15. “You are the clearing-house of the world,” he told them. “Why? Why is banking prosperous among you? Why is a bill of exchange on London the standard currency of all commercial transactions? Is it not because of the productive energy and capacity which is behind it? Is it not because we have hitherto, at any rate, been constantly creating new wealth? Is it not because of the multiplicity, the variety, and the extent of our transactions? If any one of these things suffers even a check, do you suppose that you will not feel it? Do you imagine that you can in that case sustain the position of which you are justly proud? Suppose—if such a supposition is permissible—you no longer had the relations which you have at present with our great Colonies and dependencies, with India, with the neutral countries of the world, would you then be its clearing-house? No, gentlemen. At least we can recognize this—that the prosperity of London is intimately connected with the prosperity and greatness of the Empire of which it is the centre.”  Cain and Hopkins, British Imperialism (London: 2002), pp. 195-196.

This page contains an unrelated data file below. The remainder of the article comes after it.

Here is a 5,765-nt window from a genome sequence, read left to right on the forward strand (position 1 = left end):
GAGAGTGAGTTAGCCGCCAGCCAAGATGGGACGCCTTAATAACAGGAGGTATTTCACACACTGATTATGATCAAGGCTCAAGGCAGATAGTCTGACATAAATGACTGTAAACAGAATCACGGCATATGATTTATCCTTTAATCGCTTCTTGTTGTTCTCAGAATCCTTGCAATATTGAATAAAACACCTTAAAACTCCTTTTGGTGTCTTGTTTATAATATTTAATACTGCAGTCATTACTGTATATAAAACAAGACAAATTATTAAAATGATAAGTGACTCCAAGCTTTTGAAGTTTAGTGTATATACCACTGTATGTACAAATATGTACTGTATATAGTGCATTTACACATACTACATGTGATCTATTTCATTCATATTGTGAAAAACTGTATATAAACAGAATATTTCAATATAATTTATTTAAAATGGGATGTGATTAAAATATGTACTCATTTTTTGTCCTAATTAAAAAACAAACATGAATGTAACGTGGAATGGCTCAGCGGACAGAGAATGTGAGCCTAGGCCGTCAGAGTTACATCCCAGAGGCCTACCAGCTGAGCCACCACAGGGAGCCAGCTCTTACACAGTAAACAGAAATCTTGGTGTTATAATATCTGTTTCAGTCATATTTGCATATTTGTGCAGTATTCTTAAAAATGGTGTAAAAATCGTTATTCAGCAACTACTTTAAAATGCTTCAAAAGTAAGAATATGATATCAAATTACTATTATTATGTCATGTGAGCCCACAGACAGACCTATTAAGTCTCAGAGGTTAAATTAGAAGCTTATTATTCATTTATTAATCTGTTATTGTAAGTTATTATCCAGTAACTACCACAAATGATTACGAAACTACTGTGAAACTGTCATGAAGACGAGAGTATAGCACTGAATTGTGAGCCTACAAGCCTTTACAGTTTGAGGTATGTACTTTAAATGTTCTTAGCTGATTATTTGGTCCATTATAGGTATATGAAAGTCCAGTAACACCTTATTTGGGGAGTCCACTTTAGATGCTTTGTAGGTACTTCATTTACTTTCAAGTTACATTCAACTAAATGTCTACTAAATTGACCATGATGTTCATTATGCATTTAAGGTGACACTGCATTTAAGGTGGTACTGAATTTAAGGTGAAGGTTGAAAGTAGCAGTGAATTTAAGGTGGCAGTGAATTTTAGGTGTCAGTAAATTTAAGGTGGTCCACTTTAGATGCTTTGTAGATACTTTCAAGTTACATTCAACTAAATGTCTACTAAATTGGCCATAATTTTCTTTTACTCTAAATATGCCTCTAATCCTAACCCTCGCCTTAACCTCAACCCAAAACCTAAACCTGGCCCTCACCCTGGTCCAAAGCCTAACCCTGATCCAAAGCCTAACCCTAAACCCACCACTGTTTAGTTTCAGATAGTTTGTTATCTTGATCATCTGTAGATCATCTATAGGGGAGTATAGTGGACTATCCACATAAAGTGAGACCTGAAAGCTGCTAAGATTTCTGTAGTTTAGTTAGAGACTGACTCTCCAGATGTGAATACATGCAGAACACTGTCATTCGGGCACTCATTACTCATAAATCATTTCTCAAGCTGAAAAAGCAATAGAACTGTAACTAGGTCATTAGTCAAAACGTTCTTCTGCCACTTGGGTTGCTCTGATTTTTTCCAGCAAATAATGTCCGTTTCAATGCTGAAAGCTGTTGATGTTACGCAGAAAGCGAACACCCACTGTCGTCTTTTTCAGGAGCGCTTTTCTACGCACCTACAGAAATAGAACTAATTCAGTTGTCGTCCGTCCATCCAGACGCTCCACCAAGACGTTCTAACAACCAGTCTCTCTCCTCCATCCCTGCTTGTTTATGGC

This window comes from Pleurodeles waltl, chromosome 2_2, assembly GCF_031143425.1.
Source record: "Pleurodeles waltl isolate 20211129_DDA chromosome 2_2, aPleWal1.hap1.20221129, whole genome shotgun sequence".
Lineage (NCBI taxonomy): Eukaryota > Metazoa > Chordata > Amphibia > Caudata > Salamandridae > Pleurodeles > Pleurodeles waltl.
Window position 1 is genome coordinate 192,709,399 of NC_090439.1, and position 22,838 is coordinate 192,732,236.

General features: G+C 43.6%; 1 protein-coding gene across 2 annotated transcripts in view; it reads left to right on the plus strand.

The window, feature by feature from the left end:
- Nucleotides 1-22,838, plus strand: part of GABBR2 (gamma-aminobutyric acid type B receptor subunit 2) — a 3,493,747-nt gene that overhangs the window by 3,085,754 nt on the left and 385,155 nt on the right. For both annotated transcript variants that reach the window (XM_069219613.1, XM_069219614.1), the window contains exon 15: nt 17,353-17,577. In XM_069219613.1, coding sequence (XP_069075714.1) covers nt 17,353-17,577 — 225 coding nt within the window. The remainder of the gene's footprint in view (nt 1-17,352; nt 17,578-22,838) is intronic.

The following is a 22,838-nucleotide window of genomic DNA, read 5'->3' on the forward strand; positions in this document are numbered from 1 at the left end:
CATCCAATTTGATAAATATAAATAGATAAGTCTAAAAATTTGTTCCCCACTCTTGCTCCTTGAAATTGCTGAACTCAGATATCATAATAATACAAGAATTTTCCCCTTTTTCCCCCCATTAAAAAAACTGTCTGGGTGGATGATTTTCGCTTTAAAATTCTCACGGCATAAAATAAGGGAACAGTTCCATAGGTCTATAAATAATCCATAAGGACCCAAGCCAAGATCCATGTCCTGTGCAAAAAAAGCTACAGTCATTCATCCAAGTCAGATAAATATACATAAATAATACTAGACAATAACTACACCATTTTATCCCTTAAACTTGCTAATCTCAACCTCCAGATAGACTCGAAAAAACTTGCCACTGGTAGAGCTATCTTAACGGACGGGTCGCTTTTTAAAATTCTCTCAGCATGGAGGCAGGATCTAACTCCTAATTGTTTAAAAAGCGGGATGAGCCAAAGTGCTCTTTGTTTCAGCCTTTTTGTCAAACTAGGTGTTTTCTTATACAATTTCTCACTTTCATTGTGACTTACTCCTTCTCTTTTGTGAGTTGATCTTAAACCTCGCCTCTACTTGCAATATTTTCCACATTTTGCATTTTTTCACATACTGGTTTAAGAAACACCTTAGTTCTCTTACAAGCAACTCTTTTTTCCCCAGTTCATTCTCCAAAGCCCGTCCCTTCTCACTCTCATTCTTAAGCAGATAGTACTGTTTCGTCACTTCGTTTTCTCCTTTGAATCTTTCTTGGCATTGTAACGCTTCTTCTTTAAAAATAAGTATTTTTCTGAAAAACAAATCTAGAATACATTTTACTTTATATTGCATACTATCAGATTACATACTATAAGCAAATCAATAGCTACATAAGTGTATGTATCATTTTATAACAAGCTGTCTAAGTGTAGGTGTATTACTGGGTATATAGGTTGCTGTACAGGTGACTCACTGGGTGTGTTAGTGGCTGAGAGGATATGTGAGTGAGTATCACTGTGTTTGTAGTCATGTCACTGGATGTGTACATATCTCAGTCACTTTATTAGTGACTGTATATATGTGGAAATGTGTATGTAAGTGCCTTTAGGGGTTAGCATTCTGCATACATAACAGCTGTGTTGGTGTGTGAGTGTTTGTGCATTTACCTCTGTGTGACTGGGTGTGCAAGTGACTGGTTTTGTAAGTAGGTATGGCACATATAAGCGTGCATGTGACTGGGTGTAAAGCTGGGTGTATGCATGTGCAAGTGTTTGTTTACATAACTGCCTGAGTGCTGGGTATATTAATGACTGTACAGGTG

16. The conflict between Lenin and Karl Kautsky over the possibility of ‘ultra imperialism’ has a great deal of resonance today.Kautsky was the most finished example of the attack on Marxism. Kautsky’s main point was that Capitalism had not exhausted itself and that the war did not represent the death agony of capitalism. He believed that the working class was in no position to launch an offensive against capitalism.
17. “There is no economic necessity for continuing the arms race after the World War, even from the standpoint of the capitalist class itself, with the exception of at most certain armaments interests. On the contrary, the capitalist economy is seriously threatened precisely by the contradictions between its states. Every far-sighted capitalist today must call on his fellows: capitalists of all countries, unite!”
18. This was refuted by Lenin who said “Socialism,” Lenin wrote, “is now gazing at us through all the windows of modern capitalism.”  It was necessary, he insisted, to examine the significance of the changes in the relations of production that were being effected by the development of monopoly capitalism. There was not just mere interlocking of ownership. A vast global socialisation of production was taking place at the base of monopoly capitalism.